“The task of hearing as Homer’s audience did requires the apparently paradoxical task of listening for what is unspoken.” Originally published in 1992 and reprinted in 2011 with six essays, The Power of Thetis explores the ways the Iliad engages, via the relationship between Thetis, Achilles, and Zeus, a traditional motif—goddesses who seek immortality forContinue reading “Book Review: “The Power of Thetis and Selected Essays” by Laura Slatkin”
In December, Penguin Classics will release a new translation by Johanna Hanink of Andreas Karkavitsas’ 1904 novella The Archaeologist, along with four of his short stories. The Archaeologist can be understood as fable, allegory, and parable for Greek speakers, especially those invested (in one way or another) in the Greek nation-state at the turn ofContinue reading “Book Review: The Archaeologist and Selected Sea Stories by Andreas Karkavitsas”
Being fascinated with the evolution of Greek identity, Homeric reception, and the relationship between the two, I’ve been eager to learn more about Aelia Eudocia (401-460), poet, saint, empress. Her story, as I have learned it, intrigues: Born into a pagan Greek family in Athens, she was named Athenais after her city’s patron goddess. HerContinue reading “Homer in Late Antiquity”
Greek Gods for Kids by Monica Roy, which I received from NetGalley for review, is an illustrated introduction to the Olympian pantheon and a few of the most enduring narratives and heroes associated with it. I enjoyed the strong lines and bold colors of the illustrations and found the content to be fluidly organized, effectivelyContinue reading “Book Review: Greek Gods for Kids by Monica Roy”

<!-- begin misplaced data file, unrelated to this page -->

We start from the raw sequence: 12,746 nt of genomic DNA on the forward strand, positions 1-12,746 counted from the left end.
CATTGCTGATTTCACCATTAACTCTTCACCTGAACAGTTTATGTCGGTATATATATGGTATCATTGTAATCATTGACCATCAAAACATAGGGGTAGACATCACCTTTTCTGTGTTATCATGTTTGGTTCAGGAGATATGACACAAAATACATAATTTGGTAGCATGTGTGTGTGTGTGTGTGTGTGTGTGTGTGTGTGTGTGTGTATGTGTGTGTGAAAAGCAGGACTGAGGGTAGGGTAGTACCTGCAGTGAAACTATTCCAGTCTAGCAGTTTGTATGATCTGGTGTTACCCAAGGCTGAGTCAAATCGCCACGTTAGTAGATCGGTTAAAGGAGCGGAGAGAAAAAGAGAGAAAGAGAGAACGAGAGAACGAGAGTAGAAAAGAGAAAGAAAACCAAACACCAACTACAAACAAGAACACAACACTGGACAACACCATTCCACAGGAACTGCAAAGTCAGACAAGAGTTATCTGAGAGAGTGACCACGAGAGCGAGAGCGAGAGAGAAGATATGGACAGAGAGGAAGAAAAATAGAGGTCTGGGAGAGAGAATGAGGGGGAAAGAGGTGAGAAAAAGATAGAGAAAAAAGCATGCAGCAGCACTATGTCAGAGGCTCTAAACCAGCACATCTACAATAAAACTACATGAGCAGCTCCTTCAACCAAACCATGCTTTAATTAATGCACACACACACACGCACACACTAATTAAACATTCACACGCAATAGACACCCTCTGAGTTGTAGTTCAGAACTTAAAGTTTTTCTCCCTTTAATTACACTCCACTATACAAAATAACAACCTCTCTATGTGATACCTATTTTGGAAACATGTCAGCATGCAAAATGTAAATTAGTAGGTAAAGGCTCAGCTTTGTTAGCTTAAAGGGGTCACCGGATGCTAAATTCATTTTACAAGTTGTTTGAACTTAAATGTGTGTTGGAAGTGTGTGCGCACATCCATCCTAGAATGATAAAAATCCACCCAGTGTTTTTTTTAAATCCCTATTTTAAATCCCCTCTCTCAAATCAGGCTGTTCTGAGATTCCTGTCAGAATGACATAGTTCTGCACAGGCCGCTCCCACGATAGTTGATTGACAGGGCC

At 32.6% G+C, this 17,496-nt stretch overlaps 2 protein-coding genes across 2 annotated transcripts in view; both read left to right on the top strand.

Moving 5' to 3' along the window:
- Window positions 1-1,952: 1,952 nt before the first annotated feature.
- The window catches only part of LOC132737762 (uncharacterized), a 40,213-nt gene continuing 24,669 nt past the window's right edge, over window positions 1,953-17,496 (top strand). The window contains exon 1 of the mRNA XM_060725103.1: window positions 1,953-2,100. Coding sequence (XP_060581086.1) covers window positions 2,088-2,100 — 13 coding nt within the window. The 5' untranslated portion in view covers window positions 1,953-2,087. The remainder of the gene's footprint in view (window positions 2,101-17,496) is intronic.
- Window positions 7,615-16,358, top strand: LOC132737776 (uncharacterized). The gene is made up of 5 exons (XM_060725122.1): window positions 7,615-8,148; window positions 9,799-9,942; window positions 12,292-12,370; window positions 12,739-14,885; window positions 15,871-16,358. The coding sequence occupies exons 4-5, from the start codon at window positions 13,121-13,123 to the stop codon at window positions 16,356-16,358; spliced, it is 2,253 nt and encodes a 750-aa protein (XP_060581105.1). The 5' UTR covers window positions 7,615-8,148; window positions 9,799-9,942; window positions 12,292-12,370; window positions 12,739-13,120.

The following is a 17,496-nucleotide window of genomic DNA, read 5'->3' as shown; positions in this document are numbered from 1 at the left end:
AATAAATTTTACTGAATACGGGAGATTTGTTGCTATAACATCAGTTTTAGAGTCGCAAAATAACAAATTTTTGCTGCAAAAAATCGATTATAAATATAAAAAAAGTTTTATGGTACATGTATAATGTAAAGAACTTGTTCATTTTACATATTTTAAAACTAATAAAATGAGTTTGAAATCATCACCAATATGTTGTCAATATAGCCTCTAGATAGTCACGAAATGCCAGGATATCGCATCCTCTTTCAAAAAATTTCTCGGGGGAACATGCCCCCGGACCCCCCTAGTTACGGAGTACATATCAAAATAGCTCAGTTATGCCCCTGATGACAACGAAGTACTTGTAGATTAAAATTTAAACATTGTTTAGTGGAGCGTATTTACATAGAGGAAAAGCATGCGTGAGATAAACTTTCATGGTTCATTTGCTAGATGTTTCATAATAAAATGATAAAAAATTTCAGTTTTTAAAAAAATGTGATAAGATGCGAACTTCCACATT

“O Helen, Tyndareus’ daughter, the very essence of loveliness, off-shoot of Erotes, ward of Aphrodite, nature’s most perfect gift, contested prize of Trojans and Hellenes, where is your drug granted you by Thon’s wife which banishes pain and sorrow and brings forgetfulness of every ill? Where are your irresistible love charms? Why did you notContinue reading “Language as Cultural Consciousness”
Can you name the seven wonders of the ancient world? I’m a bit chagrined to admit that I indeed struggle. Somehow, I always seem to forget about the Mausoleum at Halicarnassus… If you’re like me, or you have young readers in your life who are curious about the ancient world, How the Wonders of theContinue reading “Book Review: “How the Wonders of the World Were Built” by Ludmila Henkova”
Do you enjoy weird novels, the kind that don’t have a linear narrative, or complex character development to speak of, or even necessarily a discernible theme? At this point, maybe you are wondering, what on earth is left without those? In the case of Mark Haddon’s The Porpoise, I’d suggest atmosphere and a certain stylisticContinue reading “Book Review: The Porpoise by Mark Haddon”
Ideally, novels can function as empathy exercises, putting us—readers and writers—into the minds and hearts of people who we are not and helping us better understand them. For this to happen, of course, we have to be willing to step outside of our own thought-boxes and listen without judgment. I tend to think, as withContinue reading “Book Review: Wolf Den by Elodie Harper”
Recently, a dear friend was kind enough to take me to see the remains of an 8th century BC settlement at Emporio, Chios. For as long as I can remember, I have been going to the harbor and beach there with my family. Many times, I’d noticed a placard identifying it as the site ofContinue reading “Perspective through place”
Ariadne Unraveled is a retelling of the myth of Ariadne and Dionysus. The novel opens with Ariadne waking up on the shores of Naxos realizing that Theseus has abandoned her, then goes back in time to tell the story of what brought here there and follows her forward through the aftermath of Theseus’ flight backContinue reading “Book Review: Ariadne Unraveled by Zenobia Neil”
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